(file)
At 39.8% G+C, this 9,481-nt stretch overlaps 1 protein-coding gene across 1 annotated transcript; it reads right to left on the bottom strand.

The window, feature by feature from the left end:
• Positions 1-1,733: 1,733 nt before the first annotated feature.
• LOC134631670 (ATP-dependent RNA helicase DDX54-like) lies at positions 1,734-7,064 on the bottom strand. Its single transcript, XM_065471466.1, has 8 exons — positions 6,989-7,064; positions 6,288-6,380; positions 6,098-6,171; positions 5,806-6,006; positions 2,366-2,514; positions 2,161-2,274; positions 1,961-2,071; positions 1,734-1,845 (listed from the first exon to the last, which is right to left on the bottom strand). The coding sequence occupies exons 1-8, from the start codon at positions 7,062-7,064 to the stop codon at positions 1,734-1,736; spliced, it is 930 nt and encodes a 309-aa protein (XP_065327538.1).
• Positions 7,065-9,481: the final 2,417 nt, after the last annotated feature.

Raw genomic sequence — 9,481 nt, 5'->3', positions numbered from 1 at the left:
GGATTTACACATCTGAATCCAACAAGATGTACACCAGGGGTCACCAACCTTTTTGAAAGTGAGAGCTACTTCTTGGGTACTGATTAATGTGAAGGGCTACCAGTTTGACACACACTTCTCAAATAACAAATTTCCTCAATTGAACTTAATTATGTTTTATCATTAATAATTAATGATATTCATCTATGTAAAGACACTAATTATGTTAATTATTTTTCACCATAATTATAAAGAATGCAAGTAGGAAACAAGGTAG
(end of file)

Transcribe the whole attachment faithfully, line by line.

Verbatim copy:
At 39.8% G+C, this 9,481-nt stretch overlaps 1 protein-coding gene across 1 annotated transcript; it reads right to left on the bottom strand.

The window, feature by feature from the left end:
• Positions 1-1,733: 1,733 nt before the first annotated feature.
• LOC134631670 (ATP-dependent RNA helicase DDX54-like) lies at positions 1,734-7,064 on the bottom strand. Its single transcript, XM_065471466.1, has 8 exons — positions 6,989-7,064; positions 6,288-6,380; positions 6,098-6,171; positions 5,806-6,006; positions 2,366-2,514; positions 2,161-2,274; positions 1,961-2,071; positions 1,734-1,845 (listed from the first exon to the last, which is right to left on the bottom strand). The coding sequence occupies exons 1-8, from the start codon at positions 7,062-7,064 to the stop codon at positions 1,734-1,736; spliced, it is 930 nt and encodes a 309-aa protein (XP_065327538.1).
• Positions 7,065-9,481: the final 2,417 nt, after the last annotated feature.

Raw genomic sequence — 9,481 nt, 5'->3', positions numbered from 1 at the left:
GGATTTACACATCTGAATCCAACAAGATGTACACCAGGGGTCACCAACCTTTTTGAAAGTGAGAGCTACTTCTTGGGTACTGATTAATGTGAAGGGCTACCAGTTTGACACACACTTCTCAAATAACAAATTTCCTCAATTGAACTTAATTATGTTTTATCATTAATAATTAATGATATTCATCTATGTAAAGACACTAATTATGTTAATTATTTTTCACCATAATTATAAAGAATGCAAGTAGGAAACAAGGTAG